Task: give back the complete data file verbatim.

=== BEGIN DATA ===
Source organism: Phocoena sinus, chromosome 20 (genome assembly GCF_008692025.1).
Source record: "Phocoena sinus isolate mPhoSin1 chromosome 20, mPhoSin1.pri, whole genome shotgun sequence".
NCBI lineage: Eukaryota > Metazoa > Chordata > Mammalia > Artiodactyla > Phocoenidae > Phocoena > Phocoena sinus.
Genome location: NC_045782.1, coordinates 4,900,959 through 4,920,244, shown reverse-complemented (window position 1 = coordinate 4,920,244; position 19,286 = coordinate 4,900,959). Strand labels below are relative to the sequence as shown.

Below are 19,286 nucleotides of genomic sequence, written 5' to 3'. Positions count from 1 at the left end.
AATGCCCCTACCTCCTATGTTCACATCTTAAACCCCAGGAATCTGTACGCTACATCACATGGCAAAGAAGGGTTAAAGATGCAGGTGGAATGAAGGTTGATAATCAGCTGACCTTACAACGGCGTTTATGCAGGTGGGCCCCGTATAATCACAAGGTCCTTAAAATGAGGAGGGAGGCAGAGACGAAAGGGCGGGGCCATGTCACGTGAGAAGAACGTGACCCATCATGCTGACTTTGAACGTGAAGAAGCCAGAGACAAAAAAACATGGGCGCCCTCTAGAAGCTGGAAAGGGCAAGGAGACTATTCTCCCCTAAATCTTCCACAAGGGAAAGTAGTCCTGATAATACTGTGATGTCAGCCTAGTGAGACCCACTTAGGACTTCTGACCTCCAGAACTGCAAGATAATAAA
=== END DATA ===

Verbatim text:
Source organism: Phocoena sinus, chromosome 20 (genome assembly GCF_008692025.1).
Source record: "Phocoena sinus isolate mPhoSin1 chromosome 20, mPhoSin1.pri, whole genome shotgun sequence".
NCBI lineage: Eukaryota > Metazoa > Chordata > Mammalia > Artiodactyla > Phocoenidae > Phocoena > Phocoena sinus.
Genome location: NC_045782.1, coordinates 4,900,959 through 4,920,244, shown reverse-complemented (window position 1 = coordinate 4,920,244; position 19,286 = coordinate 4,900,959). Strand labels below are relative to the sequence as shown.

Below are 19,286 nucleotides of genomic sequence, written 5' to 3'. Positions count from 1 at the left end.
AATGCCCCTACCTCCTATGTTCACATCTTAAACCCCAGGAATCTGTACGCTACATCACATGGCAAAGAAGGGTTAAAGATGCAGGTGGAATGAAGGTTGATAATCAGCTGACCTTACAACGGCGTTTATGCAGGTGGGCCCCGTATAATCACAAGGTCCTTAAAATGAGGAGGGAGGCAGAGACGAAAGGGCGGGGCCATGTCACGTGAGAAGAACGTGACCCATCATGCTGACTTTGAACGTGAAGAAGCCAGAGACAAAAAAACATGGGCGCCCTCTAGAAGCTGGAAAGGGCAAGGAGACTATTCTCCCCTAAATCTTCCACAAGGGAAAGTAGTCCTGATAATACTGTGATGTCAGCCTAGTGAGACCCACTTAGGACTTCTGACCTCCAGAACTGCAAGATAATAAA